Martin Shkreli, who is from the United States and goes by the name “Pharma Bro,” is an entrepreneur, stock market analyst, and pharmaceutical executive. He spent time in prison for securities fraud. He started MSMB Capital Management, Turin Pharmaceuticals, and Retrophin with two other people. But most of his wealth is still there today, even though he was once called “the most hated man in America.”
What is Martin Shkreli’s Net worth?
Martin Shkreli is an Albanian-American businessman, hedge fund manager, and convicted felon with a net worth of $0. At his best, Martin Shkreli had a peak net worth of $70 million. Martin’s legal team says that most of his wealth came from his stake in the Company he started, Turing Pharmaceuticals.
In 2015, Shkreli’s actions as CEO of Turing earned him a bad name and the nickname “Pharma Bro” from the public. That year, the Company bought the rights to a drug called Darapri, which is used to treat HIV. Before Turing bought it, Daraprim had been easy to get and cheap for decades. Before Turing, a single pill of Daraprim cost $13.50. As soon as Turing got the rights, he raised the price of each pill to $750.
In 2017, Shkreli was charged with two counts of securities fraud and one count of conspiracy to commit securities fraud. He was arrested and then found guilty in federal court. The charges had nothing to do with what he did with Daraprim.
In March 2018, he was given a Federal prison sentence of seven years. At this point, a judge in his criminal trial told him to give up $5 million from his ETrade account and $2.36 million worth of other assets, such as a Pablo Picasso painting and an unreleased Wu-Tang Clan album. After paying for his legal defense, Martin was said to have nothing left.
In January 2022, Martin was told he could never work in the pharmaceutical industry again and had to give back the $64.6 million he made by charging too much for Daraprim.
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Martin Shkreli was born in Brooklyn, New York, on March 17, 1983. His family and neighborhood in Brooklyn were made up of hard-working people. Both his parents moved to the U.S. and worked as janitors after gathering. Shkreli went to high school at Hunter College. He dropped out of high school before his senior year but finished his requirements at City-As-School High School, a different kind of school. Shkreli got an internship at the Wall Street hedge fund run by CNBC’s Mad Money host Jim Cramer. He was 17 years old. Shkreli went to Baruch College and got a Bachelor of Business Administration degree in 2004.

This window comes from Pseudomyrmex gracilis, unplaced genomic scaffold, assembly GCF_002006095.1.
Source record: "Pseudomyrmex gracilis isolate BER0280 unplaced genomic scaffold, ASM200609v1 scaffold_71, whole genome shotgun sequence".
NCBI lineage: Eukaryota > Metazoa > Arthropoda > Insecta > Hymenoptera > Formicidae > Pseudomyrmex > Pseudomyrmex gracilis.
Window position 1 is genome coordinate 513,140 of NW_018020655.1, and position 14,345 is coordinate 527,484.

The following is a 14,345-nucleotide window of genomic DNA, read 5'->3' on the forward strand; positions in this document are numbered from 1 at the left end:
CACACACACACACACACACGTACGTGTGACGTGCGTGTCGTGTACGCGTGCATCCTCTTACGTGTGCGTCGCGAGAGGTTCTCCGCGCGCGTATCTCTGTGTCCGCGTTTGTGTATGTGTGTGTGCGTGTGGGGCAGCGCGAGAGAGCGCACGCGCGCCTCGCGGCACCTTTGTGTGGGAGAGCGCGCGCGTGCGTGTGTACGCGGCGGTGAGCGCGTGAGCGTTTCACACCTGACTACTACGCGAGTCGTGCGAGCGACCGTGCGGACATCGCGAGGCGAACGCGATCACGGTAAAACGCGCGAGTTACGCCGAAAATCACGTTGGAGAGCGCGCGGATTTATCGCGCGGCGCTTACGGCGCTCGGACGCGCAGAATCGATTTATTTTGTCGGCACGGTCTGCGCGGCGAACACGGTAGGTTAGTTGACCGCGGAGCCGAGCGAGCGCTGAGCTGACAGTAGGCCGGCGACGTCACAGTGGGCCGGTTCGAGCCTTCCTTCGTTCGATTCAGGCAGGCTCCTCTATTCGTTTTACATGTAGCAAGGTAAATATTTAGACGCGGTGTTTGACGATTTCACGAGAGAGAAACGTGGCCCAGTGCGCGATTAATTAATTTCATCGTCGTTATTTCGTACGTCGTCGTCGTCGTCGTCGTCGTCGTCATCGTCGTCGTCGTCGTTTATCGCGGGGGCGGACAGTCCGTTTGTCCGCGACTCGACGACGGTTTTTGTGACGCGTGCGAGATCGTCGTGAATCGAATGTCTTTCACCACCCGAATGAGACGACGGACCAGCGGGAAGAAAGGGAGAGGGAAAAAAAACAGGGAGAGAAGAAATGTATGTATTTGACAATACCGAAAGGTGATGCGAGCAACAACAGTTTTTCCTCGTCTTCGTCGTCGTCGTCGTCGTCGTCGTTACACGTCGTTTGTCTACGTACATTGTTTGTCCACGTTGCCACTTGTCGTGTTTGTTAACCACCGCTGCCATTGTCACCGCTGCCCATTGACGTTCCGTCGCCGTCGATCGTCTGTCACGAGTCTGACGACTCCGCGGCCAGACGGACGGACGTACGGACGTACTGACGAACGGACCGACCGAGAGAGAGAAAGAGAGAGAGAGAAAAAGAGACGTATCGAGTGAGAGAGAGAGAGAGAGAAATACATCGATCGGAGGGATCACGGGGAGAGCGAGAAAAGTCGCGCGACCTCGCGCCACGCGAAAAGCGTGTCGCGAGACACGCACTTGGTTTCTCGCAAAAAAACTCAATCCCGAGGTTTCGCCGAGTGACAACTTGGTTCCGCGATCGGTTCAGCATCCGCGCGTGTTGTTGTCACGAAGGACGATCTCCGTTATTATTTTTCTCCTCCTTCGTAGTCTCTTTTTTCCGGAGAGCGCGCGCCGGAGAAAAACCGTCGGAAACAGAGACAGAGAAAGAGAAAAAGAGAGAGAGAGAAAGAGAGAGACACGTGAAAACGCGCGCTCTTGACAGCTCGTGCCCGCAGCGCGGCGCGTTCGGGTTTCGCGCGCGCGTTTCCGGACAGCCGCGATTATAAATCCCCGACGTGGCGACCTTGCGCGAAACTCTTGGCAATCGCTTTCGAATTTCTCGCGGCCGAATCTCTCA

Career in Finance
The hedge fund Cramer, Berkowitz, and Company was where Shkreli did his internship. While there, he suggested that the stock of a biotech company called Regeneronwhicht was testing a drug to help people lose weight be sold short. Cramer made money when the price of Regeneron went down, just like Shkreli said it would. The SEC also noticed and wanted to know how Shkreli knew that, but they couldn’t find proof that he had insider information or had done anything wrong. After working as an intern and an associate for four years at Cramer Berkowitz, he left to become a financial analyst at two large investment banks.
Shkreli opened Elea Capital Management, his hedge fund, in 2006. Lehman Brothers took Elea to court in New York State the following year. The lawsuit says that Shkreli made a bad bet, and when the stock he shorted went up in price, he didn’t have the money to pay back Lehman Brothers. In October 2007, the bank won a $2.3 million court case against Shkreli. But the bank went out of business before the judgment could be paid.
This near-miss didn’t stop Shkreli at all. He started MSMB Capital Management in 2009. His plan for MSMB was to short biotech companies and then talk about the problems with those companies in chat rooms for stock trading. Another lousy bet that Shkreli made. He sold short 32 million shares of a biotech company the day after its stock price dropped. This deal was made by Merrill Lynch on Shkreli’s behalf. The stock price went up, but Shkreli couldn’t cover his position. Merrill Lynch lost $7 million on this trade. MSMB Capital lost almost all of its money.
Shkreli started a company called Retrophin in 2011 to make more investments in biotech. He looked at biotech companies again, but he focused on the ones that made medicines for rare diseases. In the fall of 2014, Retrophin’s board kicked Shkreli out of the Company. Retrophin sued Shkreli for $65 million because, among other things, he “broke securities rules by trading stocks in an unorthodox way and other ways.”
In February 2015, Shkreli started up another business. He called this one Turin Pharmaceuticals. In 2015, Shkreli got a lot of attention when he bought the life-saving HIV drug Daraprim and then raised the price of each pill from $13.50 to $750, a rise of more than 5,000%. Because of the price hike, Shkreli was quickly seen as a bad guy and a joke, and people started calling him “Pharma Bro.” Before Shkreli bought Daraprim, the drug had been easy to get and cheap for many years. The most common way daraprim was used was to treat people with AIDS-related and unrelated toxoplasmosis by killing parasites and stopping malaria from spreading.
Toxoplasmosis is a disease caused by parasites that can kill people with weak immune systems. According to the lawsuit, Daraprim was easy to get and cheap before Shkreli’s Company bought it in 2015. Shkreli tried hard to stop other companies from making generic versions of this drug and putting them on the market.
In November 2015, Turing/Shkreli said that the list price for Daraprim would not go down. Instead, Shkreli hired lobbyists and a crisis public relations firm to explain why he had to raise the price.
In June 2020, shares of Humanigen, a biotech company that Shkreli ran for a short time, went up 30% after the first human study of its experimental coronavirus drug showed positive results.